In recent weeks, I’ve spent an awful amount of time keeping government and its guns and death-prisons at bay. What with getting a new licence disc for my car, stressing about the national tax-extortion deadline, replacing my driver’s licence, keeping within speed limits, and replacing my broken front number plate, I’ve found keeping “the man” happy is demanding work.
I was convinced I’d covered everything, but then a series of SMSs demanding I pay my TV licence got through to my phone. I presumed it was some sort of hoax and promptly sought a way to block the annoying messages, but to no avail. What concerned me, however, was that there seemed to be some legitimacy to the messages. They referred to me as “Mr Ray”, which is what people call my father, and they began to include a warning that they would refer my non-payment to lawyers.
Puzzled as to why I should be getting such messages, I googled “TV licence” fully expecting some hoax-buster website to pop up. Instead, to my astonishment, I found that TV licences in fact are a real concept, quite common in the world. How it works is that the government writes on a piece of paper that if you buy a TV, you have to pay it a fee of R250 - every year. If you don’t pay the government this money, they send large men with guns to your house, who force you into a van and take you to prison where you will be raped for six months and probably contract HIV/Aids. If you own a TV, you are subject to and do not have any option of not entering into this government-imposed contract.
Again, using the services of Google, I discovered that the purpose of the money is to fund the “SABC”. I’d never heard of this organisation before. With more research I found that it, apparently, is the “national broadcaster” of South Africa. Not knowing what a national broadcaster is, I continued reading. As far as I can piece together, the SABC is a government-owned company that’s required to run at a loss. It tries to serve markets that, if it had to run at a profit, it would avoid. Evil-capitalist private broadcasting companies try to serve only the profitable markets. What does this mean for us? Well, say, twelve people want to watch a show about the glorious lifestyle of Winnie Madikizela-Mandela’s revolutionary pet Chihuahua; then, according to government thinking, this market must be served even if it has to be done using tax-extorted money. What is deemed a legitimate “unserved” market is at the discretion of the government-appointed Czars in charge of programme and content development.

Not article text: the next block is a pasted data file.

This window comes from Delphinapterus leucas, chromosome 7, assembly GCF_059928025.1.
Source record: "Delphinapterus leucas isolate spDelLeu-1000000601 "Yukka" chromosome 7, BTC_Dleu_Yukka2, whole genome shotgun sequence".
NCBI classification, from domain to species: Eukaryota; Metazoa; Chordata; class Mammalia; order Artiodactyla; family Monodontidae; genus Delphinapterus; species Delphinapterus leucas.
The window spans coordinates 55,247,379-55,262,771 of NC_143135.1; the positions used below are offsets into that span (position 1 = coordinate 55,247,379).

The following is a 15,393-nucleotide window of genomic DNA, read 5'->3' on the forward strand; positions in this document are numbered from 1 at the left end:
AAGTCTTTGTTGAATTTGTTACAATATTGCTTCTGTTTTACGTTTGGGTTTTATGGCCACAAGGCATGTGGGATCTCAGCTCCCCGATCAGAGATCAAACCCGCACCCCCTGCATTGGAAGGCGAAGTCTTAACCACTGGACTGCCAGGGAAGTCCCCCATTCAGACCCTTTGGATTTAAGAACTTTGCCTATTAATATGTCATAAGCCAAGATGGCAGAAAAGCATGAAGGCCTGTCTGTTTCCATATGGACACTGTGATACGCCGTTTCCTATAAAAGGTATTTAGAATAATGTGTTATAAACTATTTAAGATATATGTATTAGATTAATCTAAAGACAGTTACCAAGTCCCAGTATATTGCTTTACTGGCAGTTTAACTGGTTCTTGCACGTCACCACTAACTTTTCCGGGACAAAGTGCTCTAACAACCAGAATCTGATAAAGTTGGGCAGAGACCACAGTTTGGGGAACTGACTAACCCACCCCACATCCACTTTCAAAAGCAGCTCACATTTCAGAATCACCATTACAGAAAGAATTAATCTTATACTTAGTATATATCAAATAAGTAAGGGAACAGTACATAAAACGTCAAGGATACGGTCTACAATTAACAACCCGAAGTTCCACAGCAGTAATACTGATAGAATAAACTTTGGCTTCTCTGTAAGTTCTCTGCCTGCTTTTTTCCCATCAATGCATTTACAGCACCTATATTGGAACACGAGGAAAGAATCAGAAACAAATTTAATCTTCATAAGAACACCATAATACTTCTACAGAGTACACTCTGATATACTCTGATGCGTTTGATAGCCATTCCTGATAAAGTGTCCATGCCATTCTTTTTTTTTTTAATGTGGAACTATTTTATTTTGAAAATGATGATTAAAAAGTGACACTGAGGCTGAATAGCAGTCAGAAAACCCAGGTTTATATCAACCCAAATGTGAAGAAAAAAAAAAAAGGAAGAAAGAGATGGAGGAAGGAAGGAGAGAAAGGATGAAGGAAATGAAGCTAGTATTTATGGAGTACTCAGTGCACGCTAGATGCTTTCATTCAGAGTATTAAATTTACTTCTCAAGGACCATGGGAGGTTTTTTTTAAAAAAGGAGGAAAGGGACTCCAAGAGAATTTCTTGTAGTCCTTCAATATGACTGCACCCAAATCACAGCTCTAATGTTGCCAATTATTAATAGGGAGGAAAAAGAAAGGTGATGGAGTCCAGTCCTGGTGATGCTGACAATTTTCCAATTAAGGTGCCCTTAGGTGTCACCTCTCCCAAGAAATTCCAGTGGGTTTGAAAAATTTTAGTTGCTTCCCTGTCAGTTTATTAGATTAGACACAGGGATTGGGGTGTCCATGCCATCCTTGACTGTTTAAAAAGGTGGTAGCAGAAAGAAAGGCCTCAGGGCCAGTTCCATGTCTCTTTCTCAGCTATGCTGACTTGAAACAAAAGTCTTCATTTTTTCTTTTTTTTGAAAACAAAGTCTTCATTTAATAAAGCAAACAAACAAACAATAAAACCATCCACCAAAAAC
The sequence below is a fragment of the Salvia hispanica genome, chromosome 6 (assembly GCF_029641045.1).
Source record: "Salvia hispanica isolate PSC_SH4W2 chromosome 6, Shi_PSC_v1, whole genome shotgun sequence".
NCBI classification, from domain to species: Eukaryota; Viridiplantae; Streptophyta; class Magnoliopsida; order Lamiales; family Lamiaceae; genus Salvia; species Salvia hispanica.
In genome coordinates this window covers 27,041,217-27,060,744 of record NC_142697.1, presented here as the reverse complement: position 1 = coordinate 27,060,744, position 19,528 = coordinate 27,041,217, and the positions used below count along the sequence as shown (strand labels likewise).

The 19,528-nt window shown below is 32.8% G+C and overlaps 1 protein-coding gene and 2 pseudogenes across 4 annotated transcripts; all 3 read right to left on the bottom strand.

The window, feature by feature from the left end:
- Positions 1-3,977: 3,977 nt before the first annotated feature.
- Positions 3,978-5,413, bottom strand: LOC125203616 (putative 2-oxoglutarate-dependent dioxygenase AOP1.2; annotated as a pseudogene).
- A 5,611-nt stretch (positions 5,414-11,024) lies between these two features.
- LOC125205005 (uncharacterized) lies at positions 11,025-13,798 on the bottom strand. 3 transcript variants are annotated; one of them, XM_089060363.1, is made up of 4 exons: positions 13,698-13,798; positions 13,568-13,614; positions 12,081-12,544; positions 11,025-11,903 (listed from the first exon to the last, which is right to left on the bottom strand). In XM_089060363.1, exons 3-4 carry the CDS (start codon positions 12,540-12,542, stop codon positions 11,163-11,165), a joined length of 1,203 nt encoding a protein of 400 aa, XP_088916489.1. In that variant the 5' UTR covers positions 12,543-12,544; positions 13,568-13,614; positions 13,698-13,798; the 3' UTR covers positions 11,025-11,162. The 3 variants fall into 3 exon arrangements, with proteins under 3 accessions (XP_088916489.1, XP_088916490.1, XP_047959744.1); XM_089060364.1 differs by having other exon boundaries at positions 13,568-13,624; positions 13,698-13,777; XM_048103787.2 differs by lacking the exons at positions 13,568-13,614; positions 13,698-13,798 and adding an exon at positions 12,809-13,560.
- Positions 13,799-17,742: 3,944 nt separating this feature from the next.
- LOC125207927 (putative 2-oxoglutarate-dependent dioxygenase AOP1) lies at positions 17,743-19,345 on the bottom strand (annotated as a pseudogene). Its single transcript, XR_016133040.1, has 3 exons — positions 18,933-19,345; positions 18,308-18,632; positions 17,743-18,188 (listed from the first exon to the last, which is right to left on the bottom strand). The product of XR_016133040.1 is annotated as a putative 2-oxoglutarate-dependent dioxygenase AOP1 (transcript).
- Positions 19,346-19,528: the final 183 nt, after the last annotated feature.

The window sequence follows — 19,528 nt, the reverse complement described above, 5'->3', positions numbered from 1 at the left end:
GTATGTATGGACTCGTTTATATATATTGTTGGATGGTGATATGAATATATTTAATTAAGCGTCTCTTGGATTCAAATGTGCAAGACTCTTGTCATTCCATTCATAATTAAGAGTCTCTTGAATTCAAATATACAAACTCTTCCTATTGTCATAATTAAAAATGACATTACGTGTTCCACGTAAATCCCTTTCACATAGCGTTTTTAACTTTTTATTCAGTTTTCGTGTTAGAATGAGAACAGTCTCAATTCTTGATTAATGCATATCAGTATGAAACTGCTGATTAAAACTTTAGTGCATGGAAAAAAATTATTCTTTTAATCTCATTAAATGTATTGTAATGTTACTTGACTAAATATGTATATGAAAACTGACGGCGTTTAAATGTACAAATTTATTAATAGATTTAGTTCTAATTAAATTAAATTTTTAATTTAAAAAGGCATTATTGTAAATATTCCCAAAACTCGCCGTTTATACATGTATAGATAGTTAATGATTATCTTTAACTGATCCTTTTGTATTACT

I decided to seek out some authority figure. Since I have a fair amount of knowledge on the history of third parties who force people to hand over their money under duress, in particular, the fascinating history of Mafia Italy, I presumed there would be a Godfather figure to whom I could explain my situation. Firstly, I’m completely broke because I party too much and have to keep up with my friends who have real jobs. Secondly, I never bought the TV to actually watch TV- I just like to link it up to my laptop and watch TV series that I download illegally off the internet. In fact, I can’t even remember the last time I watched TV. Thirdly, I recall, as a child, having seen an atrocious ANC-propaganda TV network which would cause my family to quickly flick to another channel. I presume this was something aired by the SABC. I certainly have not utilised its services for at least a decade, and have no intention of ever doing so, ever. Under these circumstances, surely I can be exempted from paying my “TV licence”?
But no such authority figure exists. This bothers me in the same way as I have a problem with how the Mafia has evolved over the last century. There was a time when you knew who was extorting you by name. They would threaten you personally, and they were certainly far more reasonable than the stringent “by-the-book” extortionists of today. This really is a sad development.
So, which course of action would be the least painful?. The intense suffering involved in the never ending admin required to keep government from threatening me, or just giving up and letting the government send me to prison. I really hate admin and use up tremendous amounts of energy to avoid it, so, to some extent, being locked in a cell seemed a more attractive option.
In the end, the ingenious policy of making South African prisons such unimaginably hellish, worse than death places led me to decide to do more admin for the government. I look forward to the next surprising extortion it has in store for me.